Super Bowl V: The first Super Bowl I can remember watching on TV. I was 7. We watched all big football games in the basement rec room of my Dad's work buddy. There were fish tanks. The game was boring.

Super Bowl VI: The first Super Bowl that interested me. I was 8. Roger Staubach scrambling became my template for what football should be, and what quarterbacking should be. Still is.

Super Bowl VII: Dolphins kicker Garo Yepremian's ill-fated improvised pass that wound up being intercepted and returned for a touchdown became the first hint that something silly could happen in a big football game.

Super Bowl X: The first Super Bowl that hinted that Super Bowls could be epic. Lynn Swann's play led a Steelers comeback and broke the heart of a young football fan who didn't know better than to care about the Cowboys.

Super Bowl XXIV: This was the first Super Bowl I covered. A young sportswriter in New Orleans, covering people like Montana and Elway? The week was better than the game. Pro tip: If you've eaten a lot of jambalaya and imbibed a bit, don't eat the mint on the hotel pillow. There were ramifications.

Super Bowl XXV: The second Super Bowl I covered. The previous year I had hung out with former Cowboy Everson Walls in New Orleans. He was looking for a job. The veteran cornerback ended up signing with Bill Parcells and the Giants and Walls helped Jeff Hostetler and Parcells pull off one of the greatest upsets in Super Bowl history, 20-19 over the Bills. I actually picked the Giants to win by one. Which should have been wrong, but apparently sometimes NFL kickers miss makable field goals at the end of games.

Super Bowl XXVI: The third Super Bowl I covered was played at the Metrodome. I spent a couple of weeks following Washington and legendary coach Joe Gibbs, who won his third Super Bowl in Minnesota. One day a reporter asked him why he still slept in his office. Gibbs pretended he didn't. The reporter then asked why Gibbs' car was the only one in the parking lot still under snow. Gibbs: "Ya got me.'' My fellow football writers raved about Minnesota hospitality.

Super Bowl XXVII: My first trip to the Rose Bowl. I had covered Dave Wannstedt as Cowboys defensive coordinator, and I bumped into him with a bunch of Dallas writers at a hotel bar during the week. The conversation was off the record, but he left little doubt his team would win in a rout. Final: Dallas 52, Buffalo 17. The Rose Bowl, in the late-afternoon California sun, looked like a painting.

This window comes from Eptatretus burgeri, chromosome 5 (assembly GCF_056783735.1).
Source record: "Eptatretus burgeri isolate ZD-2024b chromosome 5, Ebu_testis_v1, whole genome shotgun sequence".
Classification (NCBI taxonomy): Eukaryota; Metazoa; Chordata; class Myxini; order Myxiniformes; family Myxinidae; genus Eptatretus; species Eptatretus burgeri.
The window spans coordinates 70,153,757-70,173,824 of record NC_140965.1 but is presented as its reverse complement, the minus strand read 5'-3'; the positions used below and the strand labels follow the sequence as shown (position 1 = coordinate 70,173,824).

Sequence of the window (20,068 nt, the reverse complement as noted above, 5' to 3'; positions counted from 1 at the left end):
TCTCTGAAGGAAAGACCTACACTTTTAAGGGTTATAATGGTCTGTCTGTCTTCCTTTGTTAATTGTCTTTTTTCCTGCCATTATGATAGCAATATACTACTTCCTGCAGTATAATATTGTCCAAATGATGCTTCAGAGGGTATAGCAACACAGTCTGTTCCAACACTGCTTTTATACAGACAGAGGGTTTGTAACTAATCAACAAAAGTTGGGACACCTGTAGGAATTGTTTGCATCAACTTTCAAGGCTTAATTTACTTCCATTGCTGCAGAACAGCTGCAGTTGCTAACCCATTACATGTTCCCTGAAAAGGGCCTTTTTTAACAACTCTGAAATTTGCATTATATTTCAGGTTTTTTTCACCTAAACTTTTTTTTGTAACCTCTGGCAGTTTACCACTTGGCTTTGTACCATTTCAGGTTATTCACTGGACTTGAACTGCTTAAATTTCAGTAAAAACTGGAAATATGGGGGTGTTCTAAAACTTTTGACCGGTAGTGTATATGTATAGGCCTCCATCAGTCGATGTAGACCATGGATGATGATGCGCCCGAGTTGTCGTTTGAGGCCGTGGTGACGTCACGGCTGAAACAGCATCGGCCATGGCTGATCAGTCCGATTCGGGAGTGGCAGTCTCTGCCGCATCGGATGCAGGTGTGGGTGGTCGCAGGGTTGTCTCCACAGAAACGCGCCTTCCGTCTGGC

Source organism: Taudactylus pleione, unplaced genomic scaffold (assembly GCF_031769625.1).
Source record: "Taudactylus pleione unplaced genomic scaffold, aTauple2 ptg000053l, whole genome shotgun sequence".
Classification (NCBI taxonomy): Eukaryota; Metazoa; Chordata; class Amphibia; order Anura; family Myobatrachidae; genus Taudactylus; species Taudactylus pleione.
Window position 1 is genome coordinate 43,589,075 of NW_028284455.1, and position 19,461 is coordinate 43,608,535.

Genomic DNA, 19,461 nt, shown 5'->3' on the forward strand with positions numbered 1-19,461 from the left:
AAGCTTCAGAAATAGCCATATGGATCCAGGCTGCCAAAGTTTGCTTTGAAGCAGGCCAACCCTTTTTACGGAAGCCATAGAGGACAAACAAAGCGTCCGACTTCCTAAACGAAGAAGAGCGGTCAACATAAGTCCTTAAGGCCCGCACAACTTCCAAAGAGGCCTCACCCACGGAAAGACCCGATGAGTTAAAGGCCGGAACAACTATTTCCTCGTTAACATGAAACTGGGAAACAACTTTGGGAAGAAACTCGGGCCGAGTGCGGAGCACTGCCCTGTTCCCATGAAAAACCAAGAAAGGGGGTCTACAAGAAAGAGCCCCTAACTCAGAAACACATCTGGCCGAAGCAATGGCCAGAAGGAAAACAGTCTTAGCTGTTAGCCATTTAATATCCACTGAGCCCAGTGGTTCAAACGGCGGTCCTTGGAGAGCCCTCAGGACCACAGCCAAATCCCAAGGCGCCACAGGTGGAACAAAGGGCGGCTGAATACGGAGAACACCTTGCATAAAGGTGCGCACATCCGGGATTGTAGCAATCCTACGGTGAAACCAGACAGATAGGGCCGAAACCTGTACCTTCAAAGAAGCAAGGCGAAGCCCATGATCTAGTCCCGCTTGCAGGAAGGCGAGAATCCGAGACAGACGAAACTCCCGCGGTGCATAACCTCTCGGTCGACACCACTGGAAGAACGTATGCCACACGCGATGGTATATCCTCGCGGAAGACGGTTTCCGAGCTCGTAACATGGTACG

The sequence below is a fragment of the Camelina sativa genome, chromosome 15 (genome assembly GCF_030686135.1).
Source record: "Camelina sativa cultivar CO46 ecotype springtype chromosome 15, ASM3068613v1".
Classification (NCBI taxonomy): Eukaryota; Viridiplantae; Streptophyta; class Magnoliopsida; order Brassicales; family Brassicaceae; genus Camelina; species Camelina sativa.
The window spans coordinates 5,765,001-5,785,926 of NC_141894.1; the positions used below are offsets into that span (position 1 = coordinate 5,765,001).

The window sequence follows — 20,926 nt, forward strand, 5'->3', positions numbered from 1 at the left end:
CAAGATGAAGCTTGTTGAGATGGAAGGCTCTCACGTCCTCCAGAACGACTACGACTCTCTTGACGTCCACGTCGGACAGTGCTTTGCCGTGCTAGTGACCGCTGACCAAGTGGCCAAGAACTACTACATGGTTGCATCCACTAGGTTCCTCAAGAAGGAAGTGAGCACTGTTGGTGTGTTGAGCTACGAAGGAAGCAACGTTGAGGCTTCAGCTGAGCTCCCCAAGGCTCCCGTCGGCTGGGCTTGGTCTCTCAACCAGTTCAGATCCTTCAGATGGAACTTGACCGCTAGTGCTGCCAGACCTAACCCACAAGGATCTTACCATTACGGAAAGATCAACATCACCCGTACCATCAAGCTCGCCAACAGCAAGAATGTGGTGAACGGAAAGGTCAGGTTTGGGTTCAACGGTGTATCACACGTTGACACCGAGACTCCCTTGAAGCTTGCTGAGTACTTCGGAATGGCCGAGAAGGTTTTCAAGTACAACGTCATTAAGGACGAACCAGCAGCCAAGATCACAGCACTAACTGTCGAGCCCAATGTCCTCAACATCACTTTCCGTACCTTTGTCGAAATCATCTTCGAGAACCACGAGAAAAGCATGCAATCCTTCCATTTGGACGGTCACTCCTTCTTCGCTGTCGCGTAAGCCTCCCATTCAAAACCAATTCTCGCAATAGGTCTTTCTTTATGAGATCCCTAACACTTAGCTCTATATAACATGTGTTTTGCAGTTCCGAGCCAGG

Super Bowl XXXIV: After a cold, ugly week in Atlanta, we saw a stunning game, with Kurt Warner throwing a 73-yard TD to Isaac Bruce to take the lead late in the fourth quarter, and Rams linebacker Mike Jones making a game-saving tackle of Kevin Dyson just short of the goal line on the last play.

Super Bowl XXXIX: Jacksonville tried to prove it was a great host city for a Super Bowl. Nobody bought it. Even Jacksonville's stadium seemed ugly and outdated. The game, though, turned dramatic. Tom Brady threw touchdown passes to David Givens and Mike Vrabel, as if to accentuate the lack of receiving talent around him. Future Viking Donovan McNabb led the Eagles on a 13-play, 79-yard touchdown drive that consumed 3:52 of the final 5:40 of the fourth quarter. It was Andy Reid in a nutshell: able to produce yards and points but terrible at clock management. The Patriots killed most of the remaining clock before punting to the Eagles 4-yard line and holding on.

Super Bowl XLI: I sat in the rain in Miami to watch Peyton Manning win his only Super Bowl. Long after the game, Colts center Jeff Saturday talked at his locker about Manning insisting, during slow portions of practice, that Saturday get a bucket of water, dip footballs into it and snap them to Manning. What he called the "wet ball drill'' helped Manning, a dome quarterback, deal with slick conditions in Florida. I asked Archie Manning about it. "Huh,'' he said. "I've never even heard of that.''

Super Bowl XLVII: After another wonderful week in New Orleans, where I believe all Super Bowls should be held, the lights went out at the Superdome and the Harbaugh brothers' teams waged a classic, with the Ravens defense holding on in the red zone at the end. Afterward, knowing how poorly the Superdome elevators work, I sprinted from the top of the stadium to the basement on the stadium's old ramps and got there just in time to see Matt Birk walking off the field, his forehead creased and marked, blood covering his jersey. I talked to him for 20 minutes then sprinted up the ramps to beat deadline with my favorite Super Bowl story.

Super Bowl XLVIII: Any play can lose a Super Bowl. The Broncos snapped the ball into the end zone for a safety on the first play from scrimmage. On their first second down of the game, Peyton Manning threw over the middle to star receiver Demaryius Thomas. It was the kind of routine play that helped the Broncos offense set records. This time, Seahawks safety Kam Chancellor rushed up and smashed Thomas, holding him to a 2-yard gain. Another completion, to Julius Thomas, wound up short of the first down marker and the Seahawks were on their way to a blowout.

Super Bowl XLIX: The Patriots' Malcolm Butler won the game with a goal-line interception. Now I was standing in front of his locker, waiting for him to finish television interviews, so I could ask him about his life. He told me about playing at West Alabama, about going undrafted, about how he had gotten beaten for a touchdown on a similar play in practice and Bill Belichick had told him how to play the pass the next time. When we finished talking, he told the gathering crowd to back up. "Can I please put on my pants?'' he said.